Happy As Lazzaro
Adriano Tardiolo, Agnese Graziani, Alba Rohrwacher, Luca Chikovani, Nicoletta Braschi
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An exceptional film that constantly surprises, Happy as Lazzaro melds reality and myth, sound and vision, to create a wonderful feast for the senses.
A fantastical magical-realist fable, Alice Rohrwacher’s beautifully crafted film is a time-spanning allegorical study of class and social-structures. Awarded the Best Screenplay award at Cannes last year, the film fixes a studied gaze at the workings of exploitation, immigration and work.
Drawing on a wide template of influences, with echoes of Pasolini and Fellini sounding out amidst the exquisitely designed imagery, the film impacts upon the consciousness like a haunting dream. It’s a picture that wraps its mysterious arms around an audience, revealing long-held secrets and memories.
In the bright Italian summer at remote rural estate Inviolata, honest and hard working Lazzaro (a mesmerising debut from Adriano Tardiolo) is both taken advantage of and relied upon. Ordered this way and that, and living in a tightly controlled world ruled over by the Marchesa Alfonsina De Luna (Nicoletta Braschi), he never once complains, displaying a beatific, saint-like disposition to whatever is demanded of him.
Lazzaro has a sweet, guileless innocence about him, and has the tenancy to drift off at times, making it seem as though he is not wholly present. Early in the film, one of the townsfolk remarks on this and observes that he has been ‘staring into the void again.’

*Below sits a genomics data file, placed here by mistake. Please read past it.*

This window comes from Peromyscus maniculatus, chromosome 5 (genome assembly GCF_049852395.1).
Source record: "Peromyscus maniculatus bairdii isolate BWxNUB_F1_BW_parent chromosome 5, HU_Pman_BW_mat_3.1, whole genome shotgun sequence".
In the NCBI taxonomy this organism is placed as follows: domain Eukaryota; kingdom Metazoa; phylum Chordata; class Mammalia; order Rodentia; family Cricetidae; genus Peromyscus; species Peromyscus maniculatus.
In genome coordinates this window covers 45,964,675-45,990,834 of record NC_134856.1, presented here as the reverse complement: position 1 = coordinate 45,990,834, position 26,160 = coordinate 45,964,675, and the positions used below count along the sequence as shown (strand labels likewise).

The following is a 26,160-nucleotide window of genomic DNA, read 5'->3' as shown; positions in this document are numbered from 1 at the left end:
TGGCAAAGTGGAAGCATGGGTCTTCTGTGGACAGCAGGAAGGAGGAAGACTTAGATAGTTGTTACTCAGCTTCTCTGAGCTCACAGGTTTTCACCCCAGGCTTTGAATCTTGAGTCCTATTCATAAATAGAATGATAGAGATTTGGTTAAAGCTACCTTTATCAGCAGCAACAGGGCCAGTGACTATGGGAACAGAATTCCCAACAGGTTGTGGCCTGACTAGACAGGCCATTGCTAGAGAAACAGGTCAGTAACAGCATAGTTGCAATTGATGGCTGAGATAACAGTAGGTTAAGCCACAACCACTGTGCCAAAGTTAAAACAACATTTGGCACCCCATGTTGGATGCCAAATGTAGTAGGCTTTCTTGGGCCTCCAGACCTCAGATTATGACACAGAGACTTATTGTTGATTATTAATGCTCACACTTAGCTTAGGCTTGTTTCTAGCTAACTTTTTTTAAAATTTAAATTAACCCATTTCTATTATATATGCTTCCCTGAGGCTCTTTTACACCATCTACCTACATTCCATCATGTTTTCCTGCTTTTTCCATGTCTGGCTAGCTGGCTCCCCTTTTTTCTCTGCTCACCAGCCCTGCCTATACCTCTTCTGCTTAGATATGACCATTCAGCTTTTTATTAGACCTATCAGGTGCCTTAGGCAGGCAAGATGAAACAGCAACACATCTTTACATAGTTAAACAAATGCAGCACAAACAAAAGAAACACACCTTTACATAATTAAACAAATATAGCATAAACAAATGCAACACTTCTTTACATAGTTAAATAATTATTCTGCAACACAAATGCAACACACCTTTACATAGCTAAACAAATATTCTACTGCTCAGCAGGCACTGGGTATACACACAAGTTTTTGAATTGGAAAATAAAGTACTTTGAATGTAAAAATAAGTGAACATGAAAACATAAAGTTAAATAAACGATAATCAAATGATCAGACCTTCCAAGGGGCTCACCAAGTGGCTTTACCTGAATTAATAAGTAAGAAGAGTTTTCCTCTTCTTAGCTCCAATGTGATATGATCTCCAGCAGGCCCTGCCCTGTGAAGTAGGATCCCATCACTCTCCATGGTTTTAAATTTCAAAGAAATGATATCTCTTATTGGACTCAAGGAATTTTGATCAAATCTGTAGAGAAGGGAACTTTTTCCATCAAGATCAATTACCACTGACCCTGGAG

Given what happens later, with the stepping over into the future or possibly a different timeline, this sense of being caught between two worlds (and under la luna, the moon) makes Lazzaro more of a mystic or a seer.
Into this innocent world of hard work and the cycles of life steps Tancredi (Luca Chikovi), the marchesa’s rebellious and arrogant son. He sets about using Lazzaro as a way to make extra money, by invoking another well known story, the boy who cried wolf.
The interplay between these two forms another layer to the film, with the boisterous Tancredi offering Lazzaro a different view of the world, and ultimately bringing him into a completely different environment. Propelled by Tancredi’s ruinous, greedy plans, the boy suffers an accidental fall from a cliff-edge and, after being looked after by a far more dependable companion lone wolf, wakes up in a different world.
He then makes the long march from countryside to city, dramatically constructed to resemble a pilgrimage or a monastic walk of penitence for imaginary sins. For Lazzaro’s essential goodness is never in doubt, even in a turbulent world where people and things take on different appearances and roles.
All of this plays into Rohrwacher’s captivating artistry that draws out the ethereal and timeless imaginings of communities across the world, with a specific Italian sense of family and generational concerns. An exceptional film that constantly surprises, Happy as Lazzaro melds reality and myth, sound and vision, to create a wonderful feast for the senses.